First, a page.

NEW YORK (
) -- The Federal Communications Commission has approved
plans to acquire NBC Universal from
"The commission has determined that granting the application, with certain conditions and contingent upon enforceable commitments, is in the public interest," the FCC said in a statement released today.
>>FCC Slaps Conditions on Comcast-NBCU Deal
In a 4 to 1 vote, the FCC determined the merger is in the nation's public interest. Several regulatory conditions have been assigned to the venture in order to ensure fairness to the Comcast's competitors and customers.
Through the deal, the FCC is requiring Comcast to take "affirmative steps to foster competition in the video marketplace."
The Comcast-NBCU venture will be required to increase its local news coverage offerings, add to its programming for children,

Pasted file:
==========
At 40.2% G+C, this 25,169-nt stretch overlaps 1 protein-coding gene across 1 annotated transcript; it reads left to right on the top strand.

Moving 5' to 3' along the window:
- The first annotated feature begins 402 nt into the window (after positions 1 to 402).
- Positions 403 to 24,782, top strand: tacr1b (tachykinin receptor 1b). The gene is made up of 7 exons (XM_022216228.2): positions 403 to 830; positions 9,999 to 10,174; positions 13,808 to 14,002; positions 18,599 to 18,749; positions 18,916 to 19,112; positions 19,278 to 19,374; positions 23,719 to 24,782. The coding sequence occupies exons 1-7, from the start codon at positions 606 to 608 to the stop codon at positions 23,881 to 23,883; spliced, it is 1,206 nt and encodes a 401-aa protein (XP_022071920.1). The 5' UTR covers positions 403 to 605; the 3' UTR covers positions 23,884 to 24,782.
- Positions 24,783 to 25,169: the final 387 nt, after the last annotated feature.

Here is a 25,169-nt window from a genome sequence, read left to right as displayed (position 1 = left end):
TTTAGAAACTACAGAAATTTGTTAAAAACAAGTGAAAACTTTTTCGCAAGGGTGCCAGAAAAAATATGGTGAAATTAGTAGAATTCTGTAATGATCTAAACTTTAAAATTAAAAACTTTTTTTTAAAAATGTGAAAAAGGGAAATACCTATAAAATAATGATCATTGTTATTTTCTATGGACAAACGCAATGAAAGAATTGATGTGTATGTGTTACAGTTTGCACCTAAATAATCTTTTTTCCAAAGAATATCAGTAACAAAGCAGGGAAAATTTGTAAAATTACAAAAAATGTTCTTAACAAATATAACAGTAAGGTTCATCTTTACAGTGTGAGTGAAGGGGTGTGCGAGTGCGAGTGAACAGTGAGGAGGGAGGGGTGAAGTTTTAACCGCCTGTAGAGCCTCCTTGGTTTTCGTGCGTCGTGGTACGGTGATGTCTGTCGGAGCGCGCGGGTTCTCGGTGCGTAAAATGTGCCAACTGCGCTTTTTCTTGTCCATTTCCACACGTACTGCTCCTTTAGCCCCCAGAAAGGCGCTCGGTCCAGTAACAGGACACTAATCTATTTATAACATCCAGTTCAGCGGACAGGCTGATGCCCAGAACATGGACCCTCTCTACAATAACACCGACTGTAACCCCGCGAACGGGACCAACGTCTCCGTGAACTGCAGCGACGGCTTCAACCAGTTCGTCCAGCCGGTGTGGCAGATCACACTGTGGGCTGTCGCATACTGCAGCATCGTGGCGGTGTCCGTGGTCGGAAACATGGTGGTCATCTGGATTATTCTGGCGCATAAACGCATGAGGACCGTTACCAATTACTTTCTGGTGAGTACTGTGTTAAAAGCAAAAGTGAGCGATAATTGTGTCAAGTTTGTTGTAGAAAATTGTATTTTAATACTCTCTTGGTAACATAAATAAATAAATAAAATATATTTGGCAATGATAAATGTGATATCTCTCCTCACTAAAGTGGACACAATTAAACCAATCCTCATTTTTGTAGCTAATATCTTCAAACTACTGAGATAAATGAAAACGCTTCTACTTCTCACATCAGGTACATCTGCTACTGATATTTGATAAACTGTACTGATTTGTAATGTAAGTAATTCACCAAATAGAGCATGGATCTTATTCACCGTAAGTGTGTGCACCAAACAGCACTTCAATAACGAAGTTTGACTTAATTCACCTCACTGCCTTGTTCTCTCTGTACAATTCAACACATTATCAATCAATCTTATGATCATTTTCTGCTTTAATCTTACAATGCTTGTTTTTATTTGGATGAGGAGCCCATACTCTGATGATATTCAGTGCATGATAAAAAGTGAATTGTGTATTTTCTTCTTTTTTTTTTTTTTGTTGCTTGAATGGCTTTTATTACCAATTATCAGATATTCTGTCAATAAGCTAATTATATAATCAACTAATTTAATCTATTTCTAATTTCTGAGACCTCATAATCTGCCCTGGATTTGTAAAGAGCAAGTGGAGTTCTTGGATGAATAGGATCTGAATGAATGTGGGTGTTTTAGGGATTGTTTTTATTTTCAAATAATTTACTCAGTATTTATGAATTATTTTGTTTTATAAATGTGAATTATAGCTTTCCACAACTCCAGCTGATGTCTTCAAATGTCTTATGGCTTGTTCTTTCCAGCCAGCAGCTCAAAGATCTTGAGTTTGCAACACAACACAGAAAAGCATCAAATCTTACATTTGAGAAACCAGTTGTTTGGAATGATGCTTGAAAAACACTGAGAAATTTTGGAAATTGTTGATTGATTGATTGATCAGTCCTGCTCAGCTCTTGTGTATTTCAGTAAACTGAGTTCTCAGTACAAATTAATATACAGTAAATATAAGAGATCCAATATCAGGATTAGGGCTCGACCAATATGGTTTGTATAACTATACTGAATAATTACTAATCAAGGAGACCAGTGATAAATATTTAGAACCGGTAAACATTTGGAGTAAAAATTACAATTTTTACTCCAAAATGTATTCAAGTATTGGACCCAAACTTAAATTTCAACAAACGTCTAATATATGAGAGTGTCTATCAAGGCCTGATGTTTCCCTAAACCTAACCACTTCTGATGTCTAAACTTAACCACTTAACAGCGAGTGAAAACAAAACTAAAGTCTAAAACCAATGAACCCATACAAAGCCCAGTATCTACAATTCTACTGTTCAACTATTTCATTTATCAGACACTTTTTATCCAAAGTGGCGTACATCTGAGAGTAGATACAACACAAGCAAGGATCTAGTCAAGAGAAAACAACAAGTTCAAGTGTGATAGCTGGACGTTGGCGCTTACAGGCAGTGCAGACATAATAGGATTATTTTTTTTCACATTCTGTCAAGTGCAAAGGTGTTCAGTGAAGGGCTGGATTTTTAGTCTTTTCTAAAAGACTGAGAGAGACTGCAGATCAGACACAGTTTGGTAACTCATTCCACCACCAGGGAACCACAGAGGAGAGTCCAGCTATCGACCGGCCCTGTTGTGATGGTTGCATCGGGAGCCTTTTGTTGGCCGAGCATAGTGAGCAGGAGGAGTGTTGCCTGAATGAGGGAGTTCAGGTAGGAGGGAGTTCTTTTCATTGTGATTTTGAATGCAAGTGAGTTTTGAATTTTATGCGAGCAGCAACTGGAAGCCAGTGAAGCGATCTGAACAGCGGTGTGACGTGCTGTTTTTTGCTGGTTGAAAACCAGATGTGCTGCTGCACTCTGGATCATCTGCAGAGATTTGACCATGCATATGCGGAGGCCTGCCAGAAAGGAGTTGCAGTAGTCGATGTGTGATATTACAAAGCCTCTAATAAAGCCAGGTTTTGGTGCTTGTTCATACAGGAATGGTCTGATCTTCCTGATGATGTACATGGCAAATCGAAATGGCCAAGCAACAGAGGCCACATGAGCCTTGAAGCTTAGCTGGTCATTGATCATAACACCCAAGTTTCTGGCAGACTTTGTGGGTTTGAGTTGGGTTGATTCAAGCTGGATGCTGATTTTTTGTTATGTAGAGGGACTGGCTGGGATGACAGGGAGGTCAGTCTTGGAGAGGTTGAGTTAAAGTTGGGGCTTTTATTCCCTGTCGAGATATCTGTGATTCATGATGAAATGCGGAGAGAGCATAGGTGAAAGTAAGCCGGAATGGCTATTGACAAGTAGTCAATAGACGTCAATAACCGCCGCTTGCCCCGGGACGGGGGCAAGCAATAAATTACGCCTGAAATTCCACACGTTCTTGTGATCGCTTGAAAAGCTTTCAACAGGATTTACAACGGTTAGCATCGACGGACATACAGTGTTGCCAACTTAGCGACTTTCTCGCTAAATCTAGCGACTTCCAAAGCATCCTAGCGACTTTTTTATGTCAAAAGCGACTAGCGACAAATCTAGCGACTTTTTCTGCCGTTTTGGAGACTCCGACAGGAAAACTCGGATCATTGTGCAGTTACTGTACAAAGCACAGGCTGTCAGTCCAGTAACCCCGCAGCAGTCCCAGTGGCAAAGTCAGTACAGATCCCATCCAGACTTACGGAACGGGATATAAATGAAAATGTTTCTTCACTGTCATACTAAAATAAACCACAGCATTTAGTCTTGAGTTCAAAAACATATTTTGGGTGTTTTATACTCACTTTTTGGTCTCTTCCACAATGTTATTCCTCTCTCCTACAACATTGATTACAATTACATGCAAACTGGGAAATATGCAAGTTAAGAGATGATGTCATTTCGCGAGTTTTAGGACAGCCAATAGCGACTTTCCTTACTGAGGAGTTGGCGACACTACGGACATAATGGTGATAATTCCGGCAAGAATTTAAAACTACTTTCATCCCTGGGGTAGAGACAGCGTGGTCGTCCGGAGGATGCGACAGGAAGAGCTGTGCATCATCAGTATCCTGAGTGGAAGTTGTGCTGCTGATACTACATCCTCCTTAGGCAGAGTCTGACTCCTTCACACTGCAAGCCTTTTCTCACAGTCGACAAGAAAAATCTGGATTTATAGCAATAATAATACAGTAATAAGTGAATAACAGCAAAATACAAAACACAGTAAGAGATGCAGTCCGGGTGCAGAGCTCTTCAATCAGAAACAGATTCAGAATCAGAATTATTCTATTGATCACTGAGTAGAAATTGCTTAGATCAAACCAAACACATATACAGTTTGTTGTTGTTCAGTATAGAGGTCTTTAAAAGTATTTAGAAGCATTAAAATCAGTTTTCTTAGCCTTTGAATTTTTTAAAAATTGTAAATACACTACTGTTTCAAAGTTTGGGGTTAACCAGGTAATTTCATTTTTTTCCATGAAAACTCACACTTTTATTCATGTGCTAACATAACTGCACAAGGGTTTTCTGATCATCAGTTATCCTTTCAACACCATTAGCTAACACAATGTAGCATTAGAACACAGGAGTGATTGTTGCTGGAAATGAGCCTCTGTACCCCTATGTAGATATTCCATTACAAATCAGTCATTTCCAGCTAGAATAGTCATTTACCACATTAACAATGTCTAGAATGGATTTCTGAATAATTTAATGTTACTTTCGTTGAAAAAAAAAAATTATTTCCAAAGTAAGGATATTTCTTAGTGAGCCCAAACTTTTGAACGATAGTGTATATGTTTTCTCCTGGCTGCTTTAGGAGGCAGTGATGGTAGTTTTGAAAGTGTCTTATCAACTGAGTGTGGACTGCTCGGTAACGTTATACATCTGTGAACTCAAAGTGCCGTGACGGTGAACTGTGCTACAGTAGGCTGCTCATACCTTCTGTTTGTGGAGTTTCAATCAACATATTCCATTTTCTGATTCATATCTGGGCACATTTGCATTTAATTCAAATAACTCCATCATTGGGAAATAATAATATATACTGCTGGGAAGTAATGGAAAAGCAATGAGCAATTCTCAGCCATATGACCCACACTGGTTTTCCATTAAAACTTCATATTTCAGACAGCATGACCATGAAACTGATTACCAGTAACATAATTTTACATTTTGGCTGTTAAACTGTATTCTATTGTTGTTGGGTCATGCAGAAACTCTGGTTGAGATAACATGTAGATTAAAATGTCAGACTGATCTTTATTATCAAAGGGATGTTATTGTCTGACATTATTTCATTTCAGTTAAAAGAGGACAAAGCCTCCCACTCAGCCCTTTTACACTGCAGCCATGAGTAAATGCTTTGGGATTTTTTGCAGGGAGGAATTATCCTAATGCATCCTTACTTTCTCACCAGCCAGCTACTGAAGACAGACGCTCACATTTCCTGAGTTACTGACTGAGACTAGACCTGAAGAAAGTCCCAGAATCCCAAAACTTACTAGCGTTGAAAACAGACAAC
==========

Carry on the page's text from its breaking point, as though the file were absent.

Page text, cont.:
offer more diverse programming
, provide broadband services to low-income Americans at lowered monthly prices and provide schools, libraries and underserved communities with high-speed broadband connections.
Democratic FCC commissioner Michael Copps cast the dissenting vote on worries that the joint venture "confers too much power in one company's hands."
Last month FCC chairman Julius Genachowski suggested a set of regulatory conditions on the pending merger to guarantee that the cable company won't be able to monopolize competition in the video market once it gains control of NBC.
"The conditions include carefully considered steps to ensure that competition drives innovation in the emerging online video marketplace," Genachowski said in a statement today.
The U.S. Department of Justice is expected to approve the deal later today. The merger will mark the first time that a cable provider will have control of a broadcast network.
Through the deal, which was announced over a year ago, Comcast will gain a 51% stake in NBCU from General Electric.
-- Written by Theresa McCabe in Boston.
>To contact the writer of this article, click here:
>To follow the writer on Twitter, go to
>To submit a news tip, send an email to:
Disclosure: TheStreet's editorial policy prohibits staff editors and reporters from holding positions in any individual stocks.